More defibrillators soon available in Dufferin
Recreation centres and community buildings around Dufferin will soon be equipped with a life-saving device, thanks to a generous donation from a private citizen and the Province.
Ten automated external defibrillators (AEDs), a first response instrument designed to deliver a shock to correct abnormal electric activity in the heart, is proven to be an effective tool in saving the life of an individual who experiences a cardiac arrest.
In an announcement made last week at the ambulance service station on Blind Line in Orangeville, the outgoing president for the Heart and Stroke foundation, Paul Nelson, said AEDs should become as common as fire extinguishers in the arsenal of emergency equipment available in public places.
Community emergency management services were asked by the Heart and Stroke Foundation to identify the need and number of defibrillators in their local area and apply for funding through the Public Access Defibrillator (PAD) program.
Dufferin and 50 other communities are the benefactors of funding provided by the Frank Cowan Foundation, working with the Heart and Stroke Foundation and the Province.
The program provided eight AEDs and Larry Drysdale, an Orangeville resident spearheaded a fundraiser through his business, Winbak Farms in Caledon, which raised enough money for two units.
The locations in Dufferin soon to receive an AED unit and training for staff are: Centre Dufferin Recreation Centre (CDRC) and the Mel Lloyd Centre in Shelburne, North Dufferin Community Centre, Honeywood, Dufferin County Museum, three locations of the Ontario Early Years Centre Dufferin (Grand Valley, Shelburne and Orangeville), the county courthouse, Orangeville Public Library on Mill Street, Tony Rose Arena and the Alder Street Recreation Centre.
Tom Reid, manager at the Dufferin Caledon Ambulance Service, says the devices will be very visible, located in high traffic areas.
"Immediate response in cardiac incidents can be the difference between life and death and having access to these devices improves response time. From my point of view, time is of the essence and the quicker aid is given, the better the outcome," Mr. Reid said.
Prior to the installation of the 10 new devices, there were just three defibrillators in public locations around Orangeville - Town Hall, Tony Rose Arena and Alder Street Recreation Complex.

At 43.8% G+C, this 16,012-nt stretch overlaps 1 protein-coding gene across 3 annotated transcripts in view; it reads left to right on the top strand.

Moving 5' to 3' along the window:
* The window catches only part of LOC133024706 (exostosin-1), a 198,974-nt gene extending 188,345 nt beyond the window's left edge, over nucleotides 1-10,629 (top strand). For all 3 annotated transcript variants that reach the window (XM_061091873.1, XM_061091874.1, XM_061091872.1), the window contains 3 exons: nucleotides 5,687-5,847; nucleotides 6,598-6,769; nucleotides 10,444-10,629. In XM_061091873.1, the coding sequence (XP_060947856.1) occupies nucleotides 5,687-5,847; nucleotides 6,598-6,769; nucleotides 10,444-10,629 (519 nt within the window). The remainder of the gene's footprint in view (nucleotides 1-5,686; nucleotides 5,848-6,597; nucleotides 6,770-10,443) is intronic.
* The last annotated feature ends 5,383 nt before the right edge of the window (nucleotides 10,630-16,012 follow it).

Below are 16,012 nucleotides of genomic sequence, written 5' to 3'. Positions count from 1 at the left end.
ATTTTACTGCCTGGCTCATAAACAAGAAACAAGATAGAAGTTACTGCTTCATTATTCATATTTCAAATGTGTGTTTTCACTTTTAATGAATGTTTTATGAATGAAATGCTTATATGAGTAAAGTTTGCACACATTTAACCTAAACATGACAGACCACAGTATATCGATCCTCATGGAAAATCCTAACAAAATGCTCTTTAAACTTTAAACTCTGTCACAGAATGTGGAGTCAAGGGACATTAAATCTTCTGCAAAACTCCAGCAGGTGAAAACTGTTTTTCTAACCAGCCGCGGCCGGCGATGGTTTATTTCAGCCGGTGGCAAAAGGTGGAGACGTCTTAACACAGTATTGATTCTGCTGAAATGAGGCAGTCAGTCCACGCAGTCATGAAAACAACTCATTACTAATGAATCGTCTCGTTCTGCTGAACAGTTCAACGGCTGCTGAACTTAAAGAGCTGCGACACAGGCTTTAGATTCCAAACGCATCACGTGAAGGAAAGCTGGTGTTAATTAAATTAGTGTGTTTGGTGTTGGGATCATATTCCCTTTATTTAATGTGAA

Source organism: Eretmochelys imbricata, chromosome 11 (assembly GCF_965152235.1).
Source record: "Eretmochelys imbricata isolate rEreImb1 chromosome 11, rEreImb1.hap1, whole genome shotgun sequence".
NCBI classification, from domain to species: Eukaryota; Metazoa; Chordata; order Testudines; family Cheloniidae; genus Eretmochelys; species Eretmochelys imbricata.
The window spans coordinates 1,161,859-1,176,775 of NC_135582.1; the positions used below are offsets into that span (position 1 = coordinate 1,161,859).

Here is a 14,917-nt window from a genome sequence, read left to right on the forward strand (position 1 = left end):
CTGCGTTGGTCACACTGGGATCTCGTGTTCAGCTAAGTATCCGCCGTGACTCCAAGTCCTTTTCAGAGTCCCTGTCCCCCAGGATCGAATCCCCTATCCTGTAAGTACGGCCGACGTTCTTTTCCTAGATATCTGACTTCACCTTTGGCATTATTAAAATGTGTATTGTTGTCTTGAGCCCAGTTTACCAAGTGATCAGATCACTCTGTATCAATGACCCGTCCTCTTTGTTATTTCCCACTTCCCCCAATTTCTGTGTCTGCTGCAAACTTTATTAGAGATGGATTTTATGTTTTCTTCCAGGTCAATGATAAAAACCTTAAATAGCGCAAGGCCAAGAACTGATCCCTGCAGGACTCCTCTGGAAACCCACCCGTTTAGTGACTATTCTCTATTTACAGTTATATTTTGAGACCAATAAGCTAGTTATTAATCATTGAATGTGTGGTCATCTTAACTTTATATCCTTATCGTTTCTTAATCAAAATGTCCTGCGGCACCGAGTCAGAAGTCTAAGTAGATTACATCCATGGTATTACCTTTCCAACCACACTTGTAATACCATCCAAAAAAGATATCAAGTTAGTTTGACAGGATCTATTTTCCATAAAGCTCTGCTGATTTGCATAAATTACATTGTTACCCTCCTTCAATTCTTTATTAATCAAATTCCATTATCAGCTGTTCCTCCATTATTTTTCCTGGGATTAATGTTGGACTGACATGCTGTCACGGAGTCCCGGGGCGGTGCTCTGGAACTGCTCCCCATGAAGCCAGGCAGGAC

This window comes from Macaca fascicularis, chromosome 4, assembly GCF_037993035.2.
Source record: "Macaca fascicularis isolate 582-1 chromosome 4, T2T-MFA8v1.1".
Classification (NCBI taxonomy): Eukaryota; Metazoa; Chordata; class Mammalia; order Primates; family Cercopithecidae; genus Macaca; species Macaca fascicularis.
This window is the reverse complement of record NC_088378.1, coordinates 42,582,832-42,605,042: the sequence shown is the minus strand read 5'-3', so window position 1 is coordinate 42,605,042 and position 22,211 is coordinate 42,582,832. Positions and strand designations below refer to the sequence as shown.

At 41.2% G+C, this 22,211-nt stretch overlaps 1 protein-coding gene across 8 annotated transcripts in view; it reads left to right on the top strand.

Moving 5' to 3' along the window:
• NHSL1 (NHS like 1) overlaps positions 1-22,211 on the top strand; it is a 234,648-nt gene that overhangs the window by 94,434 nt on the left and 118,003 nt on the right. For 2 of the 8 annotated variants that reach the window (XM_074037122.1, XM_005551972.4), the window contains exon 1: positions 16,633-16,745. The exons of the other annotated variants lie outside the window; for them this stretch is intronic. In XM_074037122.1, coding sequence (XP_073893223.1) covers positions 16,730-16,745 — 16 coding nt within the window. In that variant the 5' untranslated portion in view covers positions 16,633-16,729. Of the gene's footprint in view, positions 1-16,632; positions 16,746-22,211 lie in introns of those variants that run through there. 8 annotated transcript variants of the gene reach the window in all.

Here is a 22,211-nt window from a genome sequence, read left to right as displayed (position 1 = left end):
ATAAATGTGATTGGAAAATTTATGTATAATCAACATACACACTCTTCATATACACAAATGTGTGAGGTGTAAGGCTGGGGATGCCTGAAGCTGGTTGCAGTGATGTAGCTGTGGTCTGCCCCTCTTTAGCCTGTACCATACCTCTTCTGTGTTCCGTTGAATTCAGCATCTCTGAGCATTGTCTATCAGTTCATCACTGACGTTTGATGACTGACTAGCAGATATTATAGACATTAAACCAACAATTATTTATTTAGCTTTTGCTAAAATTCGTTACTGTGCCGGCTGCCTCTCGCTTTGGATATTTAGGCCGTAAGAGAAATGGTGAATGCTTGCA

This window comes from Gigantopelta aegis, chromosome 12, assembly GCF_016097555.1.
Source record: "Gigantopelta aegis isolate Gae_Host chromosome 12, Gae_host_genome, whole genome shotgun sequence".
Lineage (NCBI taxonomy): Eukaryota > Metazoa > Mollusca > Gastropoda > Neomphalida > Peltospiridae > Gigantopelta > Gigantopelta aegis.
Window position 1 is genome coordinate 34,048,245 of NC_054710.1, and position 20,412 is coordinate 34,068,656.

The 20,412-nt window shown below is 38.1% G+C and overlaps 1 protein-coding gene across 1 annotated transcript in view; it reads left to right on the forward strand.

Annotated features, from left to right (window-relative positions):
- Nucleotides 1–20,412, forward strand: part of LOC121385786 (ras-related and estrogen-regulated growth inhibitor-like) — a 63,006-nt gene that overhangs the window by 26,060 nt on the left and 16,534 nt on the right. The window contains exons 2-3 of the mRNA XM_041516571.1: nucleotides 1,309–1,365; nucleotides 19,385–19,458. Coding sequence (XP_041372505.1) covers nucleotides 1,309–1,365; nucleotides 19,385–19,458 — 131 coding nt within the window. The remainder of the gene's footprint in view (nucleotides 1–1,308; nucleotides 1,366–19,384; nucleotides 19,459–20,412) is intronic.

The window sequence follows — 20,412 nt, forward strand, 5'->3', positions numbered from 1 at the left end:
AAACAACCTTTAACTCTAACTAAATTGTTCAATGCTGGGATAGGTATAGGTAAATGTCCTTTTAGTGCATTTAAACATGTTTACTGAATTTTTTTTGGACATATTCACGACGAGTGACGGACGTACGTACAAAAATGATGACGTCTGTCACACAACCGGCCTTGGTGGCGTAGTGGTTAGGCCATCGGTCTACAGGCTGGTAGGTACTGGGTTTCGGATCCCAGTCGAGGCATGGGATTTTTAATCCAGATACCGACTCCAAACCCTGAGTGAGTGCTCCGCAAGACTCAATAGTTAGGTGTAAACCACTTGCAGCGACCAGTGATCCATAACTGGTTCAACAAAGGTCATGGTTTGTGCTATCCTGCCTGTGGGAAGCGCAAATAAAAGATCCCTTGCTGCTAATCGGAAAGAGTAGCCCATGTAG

In Grand Valley, one defibrillator was purchased for the arena through the donations collected from the community by Emma Byran.
As a young hockey player who plays for the Grand Valley Bantam team, she was inspired by Chase McEachern, an 11-year-old Barrie boy who died in gym class from complications with his heart.
During his lifetime, he endeavoured to raise awareness for the need of AEDs in public places, hockey arenas and schools.
The McEachern family has partnered with the Heart and Stroke Foundation to create the Heart and Stroke Chase McEachern Tribute Fund. This initiative receives donations that allows the Heart and Stroke Foundation to purchase AEDs.
According to the foundation, "between 35,000 and 45,000 Canadians die each year due to sudden cardiac arrest.
The odds of survival without defibrillation are only five percent. Defibrillation within the first few minutes after cardiac arrest can increase survival rates to 50 percent or more."
Mr. Reid says he is pleased to see efforts, like the one displayed by Emma in Grand Valley and Mr. Drysdale in Orangeville, who find ways to raise money for defibrillators in the community.
"Every defibrillator in the community is an asset," he said. "It's great to see private fundraising efforts that allow for the purchase these units."
Each unit costs about $3,000, including the AED and a wall bracket and case. The training required is about $1,500. The entire project is estimated at $45,000.
According to Mr. Reid, 8 to 10 people in each location that will be receiving one of the 10 defibrillators, will be trained on the use of the AED but he expects more citizens will become familiar with its use because CPR courses now include AED instruction.
"Anyone who takes a CPR course will know how to use the AED," he said.
"It's encouraging," he says. "I think CPR training is vital and it's important to take advantage of any training that's provided whether it's at work, school or another organization."
For more information about the Heart and Stroke Foundation visit the website www.heartandstroke.ca.